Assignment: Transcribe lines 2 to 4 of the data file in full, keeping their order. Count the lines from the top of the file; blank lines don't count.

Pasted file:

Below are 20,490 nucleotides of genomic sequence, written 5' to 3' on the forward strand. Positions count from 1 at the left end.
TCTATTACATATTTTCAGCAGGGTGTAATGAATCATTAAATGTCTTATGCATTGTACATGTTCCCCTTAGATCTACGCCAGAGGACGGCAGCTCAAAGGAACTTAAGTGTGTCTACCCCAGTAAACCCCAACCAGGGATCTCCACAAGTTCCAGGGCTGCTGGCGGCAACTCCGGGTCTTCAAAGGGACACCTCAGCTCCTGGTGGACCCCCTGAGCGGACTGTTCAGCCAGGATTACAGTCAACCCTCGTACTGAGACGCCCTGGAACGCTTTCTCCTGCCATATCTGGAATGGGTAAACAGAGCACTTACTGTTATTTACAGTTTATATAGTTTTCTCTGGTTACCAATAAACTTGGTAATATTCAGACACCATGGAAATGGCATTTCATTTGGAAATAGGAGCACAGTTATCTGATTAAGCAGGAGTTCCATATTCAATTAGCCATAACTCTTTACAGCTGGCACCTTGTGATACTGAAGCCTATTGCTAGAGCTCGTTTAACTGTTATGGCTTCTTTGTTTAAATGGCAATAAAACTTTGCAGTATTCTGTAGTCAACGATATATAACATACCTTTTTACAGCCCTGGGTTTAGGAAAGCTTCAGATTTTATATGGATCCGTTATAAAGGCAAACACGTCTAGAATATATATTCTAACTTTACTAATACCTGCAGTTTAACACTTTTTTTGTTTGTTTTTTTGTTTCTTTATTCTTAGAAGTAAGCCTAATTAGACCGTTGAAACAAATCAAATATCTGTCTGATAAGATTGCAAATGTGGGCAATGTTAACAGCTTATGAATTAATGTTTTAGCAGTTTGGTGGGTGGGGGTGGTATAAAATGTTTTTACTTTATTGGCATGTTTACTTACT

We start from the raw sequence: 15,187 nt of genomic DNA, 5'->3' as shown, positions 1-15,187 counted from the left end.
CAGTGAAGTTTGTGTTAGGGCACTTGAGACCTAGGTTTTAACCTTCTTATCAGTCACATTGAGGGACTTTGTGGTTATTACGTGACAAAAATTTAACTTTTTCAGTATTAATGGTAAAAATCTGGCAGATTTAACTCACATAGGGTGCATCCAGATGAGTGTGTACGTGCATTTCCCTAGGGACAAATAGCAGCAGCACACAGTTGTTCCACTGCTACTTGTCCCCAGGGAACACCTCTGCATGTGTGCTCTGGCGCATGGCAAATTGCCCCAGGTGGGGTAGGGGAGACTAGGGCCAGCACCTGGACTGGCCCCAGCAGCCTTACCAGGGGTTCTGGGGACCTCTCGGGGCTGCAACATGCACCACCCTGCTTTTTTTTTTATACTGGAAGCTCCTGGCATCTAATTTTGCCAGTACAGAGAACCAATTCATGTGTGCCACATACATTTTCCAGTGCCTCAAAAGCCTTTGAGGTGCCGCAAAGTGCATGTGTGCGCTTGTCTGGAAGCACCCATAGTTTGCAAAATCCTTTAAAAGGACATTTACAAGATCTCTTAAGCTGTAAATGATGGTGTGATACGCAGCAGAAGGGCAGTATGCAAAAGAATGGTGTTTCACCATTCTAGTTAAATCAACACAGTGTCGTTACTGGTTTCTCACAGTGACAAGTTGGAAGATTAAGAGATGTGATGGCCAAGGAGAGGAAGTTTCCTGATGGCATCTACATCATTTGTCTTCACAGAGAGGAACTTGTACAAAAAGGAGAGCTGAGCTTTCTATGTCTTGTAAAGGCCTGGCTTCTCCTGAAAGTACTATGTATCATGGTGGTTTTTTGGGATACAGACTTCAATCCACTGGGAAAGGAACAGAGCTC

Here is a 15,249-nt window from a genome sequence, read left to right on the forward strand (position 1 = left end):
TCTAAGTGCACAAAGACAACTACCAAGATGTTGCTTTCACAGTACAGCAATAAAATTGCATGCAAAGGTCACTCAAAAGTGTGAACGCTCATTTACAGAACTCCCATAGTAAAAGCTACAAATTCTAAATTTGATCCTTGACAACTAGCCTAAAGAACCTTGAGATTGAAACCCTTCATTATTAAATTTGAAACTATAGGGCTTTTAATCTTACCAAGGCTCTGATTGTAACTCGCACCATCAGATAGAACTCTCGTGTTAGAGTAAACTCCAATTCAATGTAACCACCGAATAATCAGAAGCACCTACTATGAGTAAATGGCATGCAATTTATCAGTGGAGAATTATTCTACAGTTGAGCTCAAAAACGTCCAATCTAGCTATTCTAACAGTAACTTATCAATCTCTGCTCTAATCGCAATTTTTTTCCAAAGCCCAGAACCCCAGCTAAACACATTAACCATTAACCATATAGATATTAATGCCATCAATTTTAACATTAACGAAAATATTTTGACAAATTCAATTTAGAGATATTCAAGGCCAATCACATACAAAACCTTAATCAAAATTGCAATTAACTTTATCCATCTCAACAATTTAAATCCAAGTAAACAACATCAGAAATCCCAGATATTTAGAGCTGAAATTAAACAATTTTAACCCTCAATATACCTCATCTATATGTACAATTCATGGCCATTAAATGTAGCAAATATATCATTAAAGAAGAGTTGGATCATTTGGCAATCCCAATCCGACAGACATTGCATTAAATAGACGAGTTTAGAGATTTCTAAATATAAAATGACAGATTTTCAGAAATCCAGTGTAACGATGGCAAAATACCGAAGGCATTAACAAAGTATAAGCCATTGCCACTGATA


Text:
TCTATTACATATTTTCAGCAGGGTGTAATGAATCATTAAATGTCTTATGCATTGTACATGTTCCCCTTAGATCTACGCCAGAGGACGGCAGCTCAAAGGAACTTAAGTGTGTCTACCCCAGTAAACCCCAACCAGGGATCTCCACAAGTTCCAGGGCTGCTGGCGGCAACTCCGGGTCTTCAAAGGGACACCTCAGCTCCTGGTGGACCCCCTGAGCGGACTGTTCAGCCAGGATTACAGTCAACCCTCGTACTGAGACGCCCTGGAACGCTTTCTCCTGCCATATCTGGAATGGGTAAACAGAGCACTTACTGTTATTTACAGTTTATATAGTTTTCTCTGGTTACCAATAAACTTGGTAATATTCAGACACCATGGAAATGGCATTTCATTTGGAAATAGGAGCACAGTTATCTGATTAAGCAGGAGTTCCATATTCAATTAGCCATAACTCTTTACAGCTGGCACCTTGTGATACTGAAGCCTATTGCTAGAGCTCGTTTAACTGTTATGGCTTCTTTGTTTAAATGGCAATAAAACTTTGCAGTATTCTGTAGTCAACGATATATAACATACCTTTTTACAGCCCTGGGTTTAGGAAAGCTTCAGATTTTATATGGATCCGTTATAAAGGCAAACACGTCTAGAATATATATTCTAACTTTACTAATACCTGCAGTTTAACACTTTTTTTGTTTGTTTTTTTGTTTCTTTATTCTTAGAAGTAAGCCTAATTAGACCGTTGAAACAAATCAAATATCTGTCTGATAAGATTGCAAATGTGGGCAATGTTAACAGCTTATGAATTAATGTTTTAGCAGTTTGGTGGGTGGGGGTGGTATAAAATGTTTTTACTTTATTGGCATGTTTACTTACT

We start from the raw sequence: 15,187 nt of genomic DNA, 5'->3' as shown, positions 1-15,187 counted from the left end.
CAGTGAAGTTTGTGTTAGGGCACTTGAGACCTAGGTTTTAACCTTCTTATCAGTCACATTGAGGGACTTTGTGGTTATTACGTGACAAAAATTTAACTTTTTCAGTATTAATGGTAAAAATCTGGCAGATTTAACTCACATAGGGTGCATCCAGATGAGTGTGTACGTGCATTTCCCTAGGGACAAATAGCAGCAGCACACAGTTGTTCCACTGCTACTTGTCCCCAGGGAACACCTCTGCATGTGTGCTCTGGCGCATGGCAAATTGCCCCAGGTGGGGTAGGGGAGACTAGGGCCAGCACCTGGACTGGCCCCAGCAGCCTTACCAGGGGTTCTGGGGACCTCTCGGGGCTGCAACATGCACCACCCTGCTTTTTTTTTTATACTGGAAGCTCCTGGCATCTAATTTTGCCAGTACAGAGAACCAATTCATGTGTGCCACATACATTTTCCAGTGCCTCAAAAGCCTTTGAGGTGCCGCAAAGTGCATGTGTGCGCTTGTCTGGAAGCACCCATAGTTTGCAAAATCCTTTAAAAGGACATTTACAAGATCTCTTAAGCTGTAAATGATGGTGTGATACGCAGCAGAAGGGCAGTATGCAAAAGAATGGTGTTTCACCATTCTAGTTAAATCAACACAGTGTCGTTACTGGTTTCTCACAGTGACAAGTTGGAAGATTAAGAGATGTGATGGCCAAGGAGAGGAAGTTTCCTGATGGCATCTACATCATTTGTCTTCACAGAGAGGAACTTGTACAAAAAGGAGAGCTGAGCTTTCTATGTCTTGTAAAGGCCTGGCTTCTCCTGAAAGTACTATGTATCATGGTGGTTTTTTGGGATACAGACTTCAATCCACTGGGAAAGGAACAGAGCTC